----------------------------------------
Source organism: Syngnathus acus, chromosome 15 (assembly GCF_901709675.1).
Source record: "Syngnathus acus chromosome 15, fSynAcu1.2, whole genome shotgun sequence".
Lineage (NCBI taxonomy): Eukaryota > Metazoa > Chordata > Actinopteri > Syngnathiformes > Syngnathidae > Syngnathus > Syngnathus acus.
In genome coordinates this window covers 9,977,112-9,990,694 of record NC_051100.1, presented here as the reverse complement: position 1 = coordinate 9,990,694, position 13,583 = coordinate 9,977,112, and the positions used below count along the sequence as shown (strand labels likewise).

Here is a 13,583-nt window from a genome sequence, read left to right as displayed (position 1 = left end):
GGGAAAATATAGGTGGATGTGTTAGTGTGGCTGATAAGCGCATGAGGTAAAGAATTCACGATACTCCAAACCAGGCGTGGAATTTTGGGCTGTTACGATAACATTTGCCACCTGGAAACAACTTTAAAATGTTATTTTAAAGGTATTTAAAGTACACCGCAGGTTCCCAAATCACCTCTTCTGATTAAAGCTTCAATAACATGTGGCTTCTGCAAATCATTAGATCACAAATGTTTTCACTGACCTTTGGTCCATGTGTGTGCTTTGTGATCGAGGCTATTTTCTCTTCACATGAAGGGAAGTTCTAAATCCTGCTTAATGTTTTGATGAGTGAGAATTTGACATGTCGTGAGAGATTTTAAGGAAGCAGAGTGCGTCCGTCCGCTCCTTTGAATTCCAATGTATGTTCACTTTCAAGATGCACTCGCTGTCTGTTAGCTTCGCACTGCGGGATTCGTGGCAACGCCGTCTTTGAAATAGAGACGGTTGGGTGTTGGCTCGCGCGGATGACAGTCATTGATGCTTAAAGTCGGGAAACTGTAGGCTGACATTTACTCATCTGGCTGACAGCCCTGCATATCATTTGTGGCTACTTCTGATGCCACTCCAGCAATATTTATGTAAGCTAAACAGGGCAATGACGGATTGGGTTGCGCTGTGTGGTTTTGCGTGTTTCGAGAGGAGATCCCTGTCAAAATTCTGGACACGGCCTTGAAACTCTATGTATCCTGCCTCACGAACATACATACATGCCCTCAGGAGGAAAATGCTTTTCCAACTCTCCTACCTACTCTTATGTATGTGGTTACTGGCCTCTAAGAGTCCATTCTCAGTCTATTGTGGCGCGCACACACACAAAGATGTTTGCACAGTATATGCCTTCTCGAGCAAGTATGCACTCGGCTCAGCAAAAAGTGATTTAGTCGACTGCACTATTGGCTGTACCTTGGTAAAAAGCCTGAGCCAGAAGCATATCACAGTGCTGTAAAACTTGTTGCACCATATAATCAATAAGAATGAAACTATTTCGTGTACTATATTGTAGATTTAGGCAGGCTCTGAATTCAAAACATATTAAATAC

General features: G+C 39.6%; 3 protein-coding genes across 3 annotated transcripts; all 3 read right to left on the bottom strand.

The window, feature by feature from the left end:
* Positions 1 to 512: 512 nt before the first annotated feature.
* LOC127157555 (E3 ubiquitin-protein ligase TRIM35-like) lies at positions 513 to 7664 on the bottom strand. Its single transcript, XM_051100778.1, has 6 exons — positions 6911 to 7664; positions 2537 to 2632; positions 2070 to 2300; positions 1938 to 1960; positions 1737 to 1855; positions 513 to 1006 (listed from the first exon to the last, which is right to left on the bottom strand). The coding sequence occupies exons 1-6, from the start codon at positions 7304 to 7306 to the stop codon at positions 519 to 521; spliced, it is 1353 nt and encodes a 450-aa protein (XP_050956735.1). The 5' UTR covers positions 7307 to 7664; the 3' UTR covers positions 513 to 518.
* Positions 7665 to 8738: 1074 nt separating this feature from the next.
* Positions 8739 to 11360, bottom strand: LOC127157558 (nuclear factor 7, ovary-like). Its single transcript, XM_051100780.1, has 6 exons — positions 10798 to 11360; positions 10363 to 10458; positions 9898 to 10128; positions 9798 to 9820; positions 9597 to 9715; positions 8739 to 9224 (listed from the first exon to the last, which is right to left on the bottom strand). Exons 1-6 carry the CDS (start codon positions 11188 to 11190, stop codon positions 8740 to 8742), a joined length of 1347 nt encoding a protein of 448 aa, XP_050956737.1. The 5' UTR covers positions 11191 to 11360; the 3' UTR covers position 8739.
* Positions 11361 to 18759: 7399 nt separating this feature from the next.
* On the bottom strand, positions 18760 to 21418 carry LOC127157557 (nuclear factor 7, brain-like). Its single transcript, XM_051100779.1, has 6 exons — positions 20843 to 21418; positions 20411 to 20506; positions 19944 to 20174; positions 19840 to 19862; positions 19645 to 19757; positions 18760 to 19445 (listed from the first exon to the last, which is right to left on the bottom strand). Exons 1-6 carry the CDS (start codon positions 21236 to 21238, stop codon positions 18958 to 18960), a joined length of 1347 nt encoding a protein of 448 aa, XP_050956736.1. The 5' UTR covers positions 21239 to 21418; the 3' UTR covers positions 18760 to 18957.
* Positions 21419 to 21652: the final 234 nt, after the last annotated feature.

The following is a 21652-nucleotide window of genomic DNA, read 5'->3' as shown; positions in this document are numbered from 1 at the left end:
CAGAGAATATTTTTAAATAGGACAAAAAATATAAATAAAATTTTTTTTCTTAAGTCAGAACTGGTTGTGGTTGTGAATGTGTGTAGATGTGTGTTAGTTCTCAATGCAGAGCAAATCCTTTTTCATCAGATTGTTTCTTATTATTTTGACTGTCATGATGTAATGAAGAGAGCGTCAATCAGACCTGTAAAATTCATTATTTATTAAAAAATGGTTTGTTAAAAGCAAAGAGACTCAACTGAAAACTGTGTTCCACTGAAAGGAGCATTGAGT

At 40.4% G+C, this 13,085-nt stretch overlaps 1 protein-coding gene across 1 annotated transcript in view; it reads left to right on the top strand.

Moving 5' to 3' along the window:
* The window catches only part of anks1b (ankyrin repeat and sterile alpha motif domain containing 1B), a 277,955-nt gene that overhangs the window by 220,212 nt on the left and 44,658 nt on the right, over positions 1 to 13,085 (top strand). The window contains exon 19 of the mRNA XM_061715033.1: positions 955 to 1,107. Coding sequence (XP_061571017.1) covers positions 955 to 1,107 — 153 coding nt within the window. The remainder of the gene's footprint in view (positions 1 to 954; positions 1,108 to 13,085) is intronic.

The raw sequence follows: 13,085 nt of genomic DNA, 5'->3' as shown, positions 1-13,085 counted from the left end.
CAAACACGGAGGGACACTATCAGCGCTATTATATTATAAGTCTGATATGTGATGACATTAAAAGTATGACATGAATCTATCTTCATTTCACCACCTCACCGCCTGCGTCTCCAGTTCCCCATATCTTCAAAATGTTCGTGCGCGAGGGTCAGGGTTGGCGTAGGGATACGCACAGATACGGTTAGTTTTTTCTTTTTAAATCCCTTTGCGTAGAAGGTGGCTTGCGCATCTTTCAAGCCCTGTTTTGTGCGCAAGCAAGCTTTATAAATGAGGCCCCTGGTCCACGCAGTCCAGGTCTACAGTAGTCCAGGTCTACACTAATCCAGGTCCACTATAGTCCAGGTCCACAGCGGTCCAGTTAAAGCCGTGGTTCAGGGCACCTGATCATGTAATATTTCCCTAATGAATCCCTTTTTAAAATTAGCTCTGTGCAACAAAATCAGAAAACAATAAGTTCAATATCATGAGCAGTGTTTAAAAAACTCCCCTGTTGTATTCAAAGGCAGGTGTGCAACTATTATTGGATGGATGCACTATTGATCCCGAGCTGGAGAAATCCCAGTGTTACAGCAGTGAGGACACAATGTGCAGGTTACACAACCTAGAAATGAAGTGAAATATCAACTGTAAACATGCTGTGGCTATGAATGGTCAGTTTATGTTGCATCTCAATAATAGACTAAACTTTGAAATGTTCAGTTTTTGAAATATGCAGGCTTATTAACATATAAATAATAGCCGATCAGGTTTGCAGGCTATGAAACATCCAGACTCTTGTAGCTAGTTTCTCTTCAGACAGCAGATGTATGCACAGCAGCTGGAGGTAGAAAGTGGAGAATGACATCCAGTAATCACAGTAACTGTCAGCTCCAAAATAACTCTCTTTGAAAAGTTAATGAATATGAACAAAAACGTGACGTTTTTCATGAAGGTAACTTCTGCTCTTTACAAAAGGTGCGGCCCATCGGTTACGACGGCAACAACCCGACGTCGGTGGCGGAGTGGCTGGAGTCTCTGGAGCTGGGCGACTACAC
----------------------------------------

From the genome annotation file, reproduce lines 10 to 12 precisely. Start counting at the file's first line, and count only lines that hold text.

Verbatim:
* LOC127157555 (E3 ubiquitin-protein ligase TRIM35-like) lies at positions 513 to 7664 on the bottom strand. Its single transcript, XM_051100778.1, has 6 exons — positions 6911 to 7664; positions 2537 to 2632; positions 2070 to 2300; positions 1938 to 1960; positions 1737 to 1855; positions 513 to 1006 (listed from the first exon to the last, which is right to left on the bottom strand). The coding sequence occupies exons 1-6, from the start codon at positions 7304 to 7306 to the stop codon at positions 519 to 521; spliced, it is 1353 nt and encodes a 450-aa protein (XP_050956735.1). The 5' UTR covers positions 7307 to 7664; the 3' UTR covers positions 513 to 518.
* Positions 7665 to 8738: 1074 nt separating this feature from the next.
* Positions 8739 to 11360, bottom strand: LOC127157558 (nuclear factor 7, ovary-like). Its single transcript, XM_051100780.1, has 6 exons — positions 10798 to 11360; positions 10363 to 10458; positions 9898 to 10128; positions 9798 to 9820; positions 9597 to 9715; positions 8739 to 9224 (listed from the first exon to the last, which is right to left on the bottom strand). Exons 1-6 carry the CDS (start codon positions 11188 to 11190, stop codon positions 8740 to 8742), a joined length of 1347 nt encoding a protein of 448 aa, XP_050956737.1. The 5' UTR covers positions 11191 to 11360; the 3' UTR covers position 8739.